AFMWorkshop offering a training opportunity for professionals and students. From building your own AFM to learning advanced techniques and applications, our workshops are intensive, informative, and fun. To learn the best operational scanning practices, get yourself registered for the upcoming workshops.

For more information, feel free to visit:

My TT-AFM from AFMWorkshop has been going for nearly 10 years, and is approaching 10,000 images saved! I love this microscope!😀
The 2017 Porto AFM Training Workshop took place between the 10-13 April.
Four intensive days, 13 happy students coming from 6 different countries, 2 amazing talks by invited lecturers, 2 TT-AFMs and a lot of active learning!

Watch this space for more details about what happened...

For Scientists and Engineers with Bigger Ideas Than Budgets. AFMWorkshop offers modular, innovative

Operating as usual


AFMWorkshop is pleased to join as a sponsor in the 24th International Workshop on Inelastic Ion-Surface Collisions, in Charleston, South Carolina. This year's Workshop Chair is Chad Sosolik, Professor of Electrical and Computer Engineering, and Professor of Physics and Astronomy, Clemson University.

AFMWorkshop's Paul West will be speaking at the Workshop on Tuesday, and we'll have a table featuring our HR 2D AFM. We hope you'll stop by to say hello!


Straight from the source: Our customer experience.


Have you heard about AFMWorkshop's new resource for Educators? The AFM Educator's Cookbook is a practical guide for who want to help prepare and visualize a wide variety of interesting samples. Instructions include where to purchase samples, how to prepare samples, and how to process the resulting AFM images. Download your copy by visiting

Photos from AFMWorkshop's post 04/11/2023

While AFMWorkshop's HQ crew on Hilton Head Island, SC eagerly await the PGA's 55th Annual RBC Heritage Classic arrival, we warmed up with the First Annual Atomic Force Heritage Tourney. Wow - A beautiful day and a super challenging 18 holes! While a $20M purse eludes us, pizza and our local ale house helped pump up both winners and losers for the upcoming Mad Plaid arrival.

Photos from AFMWorkshop's post 03/24/2023

As excited as we are about University of South Carolina Women's Gamecocks advancing to the Sweet 16 (again!!) we're thrilled to think of the successes to come in the of Assistant Professor Iftikhar Ahmad. Dr. Ahmad just upgraded to an AFMWorkshop HR-AFM for his research on ultra-wide bandgap semiconductors, increasing the efficiency of UV-LEDs, and more. The spring blossoms at USC's Columbia campus were amazing - but so was the HR AFM 1 X 1 micron image of epitaxily grown AlN sample from Dr. Ahmad. The Z range on this image is .85 nanometers. Thanks for welcoming AFMWorkshop to your campus, and best of luck in your work ahead!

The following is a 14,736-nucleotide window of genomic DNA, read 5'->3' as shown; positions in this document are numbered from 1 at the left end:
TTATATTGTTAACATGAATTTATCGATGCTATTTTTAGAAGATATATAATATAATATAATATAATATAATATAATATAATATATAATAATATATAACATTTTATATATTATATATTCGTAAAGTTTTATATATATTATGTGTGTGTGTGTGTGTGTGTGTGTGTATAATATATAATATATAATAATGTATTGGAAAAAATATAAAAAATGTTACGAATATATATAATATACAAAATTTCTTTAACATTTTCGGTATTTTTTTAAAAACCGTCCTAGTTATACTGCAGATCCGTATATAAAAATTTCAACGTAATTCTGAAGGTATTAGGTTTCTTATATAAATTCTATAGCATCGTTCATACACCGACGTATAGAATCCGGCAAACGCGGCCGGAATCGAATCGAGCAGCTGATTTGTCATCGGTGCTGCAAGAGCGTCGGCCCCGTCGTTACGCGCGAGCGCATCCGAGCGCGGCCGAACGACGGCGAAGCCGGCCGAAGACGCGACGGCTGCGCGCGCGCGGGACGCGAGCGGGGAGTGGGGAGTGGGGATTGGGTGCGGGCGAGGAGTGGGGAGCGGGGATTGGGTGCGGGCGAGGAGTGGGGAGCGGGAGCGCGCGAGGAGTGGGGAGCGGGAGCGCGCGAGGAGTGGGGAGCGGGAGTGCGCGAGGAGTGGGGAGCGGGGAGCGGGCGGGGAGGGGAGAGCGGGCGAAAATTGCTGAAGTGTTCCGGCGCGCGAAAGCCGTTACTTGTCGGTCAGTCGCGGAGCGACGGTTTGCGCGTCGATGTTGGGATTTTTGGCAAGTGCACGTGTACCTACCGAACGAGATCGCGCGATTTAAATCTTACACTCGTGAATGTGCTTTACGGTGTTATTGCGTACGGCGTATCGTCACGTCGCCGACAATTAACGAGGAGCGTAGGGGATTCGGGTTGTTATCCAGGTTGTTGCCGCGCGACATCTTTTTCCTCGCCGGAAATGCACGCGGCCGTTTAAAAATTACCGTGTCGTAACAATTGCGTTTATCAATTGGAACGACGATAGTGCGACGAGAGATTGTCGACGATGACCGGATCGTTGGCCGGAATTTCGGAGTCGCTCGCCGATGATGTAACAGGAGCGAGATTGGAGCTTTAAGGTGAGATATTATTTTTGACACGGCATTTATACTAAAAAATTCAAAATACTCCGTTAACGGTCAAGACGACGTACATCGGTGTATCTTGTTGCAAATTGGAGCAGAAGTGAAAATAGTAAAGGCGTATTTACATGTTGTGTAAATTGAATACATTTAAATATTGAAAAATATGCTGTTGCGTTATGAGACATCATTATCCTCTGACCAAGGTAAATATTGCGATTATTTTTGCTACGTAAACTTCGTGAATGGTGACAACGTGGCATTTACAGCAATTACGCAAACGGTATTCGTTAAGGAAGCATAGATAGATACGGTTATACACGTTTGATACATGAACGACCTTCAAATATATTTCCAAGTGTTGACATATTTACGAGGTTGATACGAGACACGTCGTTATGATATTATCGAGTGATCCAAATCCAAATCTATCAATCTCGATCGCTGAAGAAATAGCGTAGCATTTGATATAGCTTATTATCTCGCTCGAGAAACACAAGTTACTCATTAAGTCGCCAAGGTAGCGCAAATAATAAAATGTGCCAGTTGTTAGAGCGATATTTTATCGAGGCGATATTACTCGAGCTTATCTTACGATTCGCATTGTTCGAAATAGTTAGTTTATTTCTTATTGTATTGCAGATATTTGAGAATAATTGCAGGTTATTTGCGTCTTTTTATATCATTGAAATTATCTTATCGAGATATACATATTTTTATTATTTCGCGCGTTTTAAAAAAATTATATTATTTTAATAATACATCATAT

Photos from AFMWorkshop's post 03/07/2023

AFMWorkshop had a great time last month visiting and working in Paris, France with Lionel Sudrie and our colleagues from Quantum Design on the installation and training for an advanced research configuration TT-2 AFM at the University of Paris. Thank you to Caroline Laduree, Sabine Marie, Adeline Gand, Emmanuel Pauthe, and Credson Langueh. We look forward to your continuing success!


is pleased to announce the HR-2D , the first atomic force microscope designed specifically for and other low dimensional materials. With a small footprint of 7"X7" it fits easily in a small acoustic cabinet or in a glove box. The initial customer of the HR-2D at MIT published in Nature within one year of ownership.

With a noise floor of

Photos from AFMWorkshop's post 07/06/2022

Our congratulations to Peter Eaton, Ph.D. and the Bridge at the University of Lincoln for launching their first UK-based international training course! The course focused on AFM applications for industry, and was offered in person as well as online. Additional presenters included Ian Scowan Ph.D., Paul West Ph.D., and Jorge Caldeira, Ph.D. Thanks also to Rupert Smith, Ph.D., Director of Scanwel Ltd. for his assistance and support. AFMWorkshop looks forward to the grand opening of Lincoln's beautiful new Bridge facility, and to the continuing success of the the students from both industry and academia. Lincoln is a fascinating and friendly town, we hope to see you there at an AFM event in the future!


We are happy to have helped researchers in the Photon Lab at MIT successfully publish a paper on 2-D materials in Nature. They have been using our specially designed HR-AFM & custom made Glovebox to further their in finding evidence for a single-layer van der Waals multiferroic. We wish them continued success on their journey.


We are pleased to announce the completion of the installation of an LS AFM-B at the InterAmerican University in Barranquitas,
Puerto Rico. Shown in this picture are the that will use the , led by Dr. Prachi Tripathi. Included with this installation is the heated liquid cell recently developed by AFMWorkshop.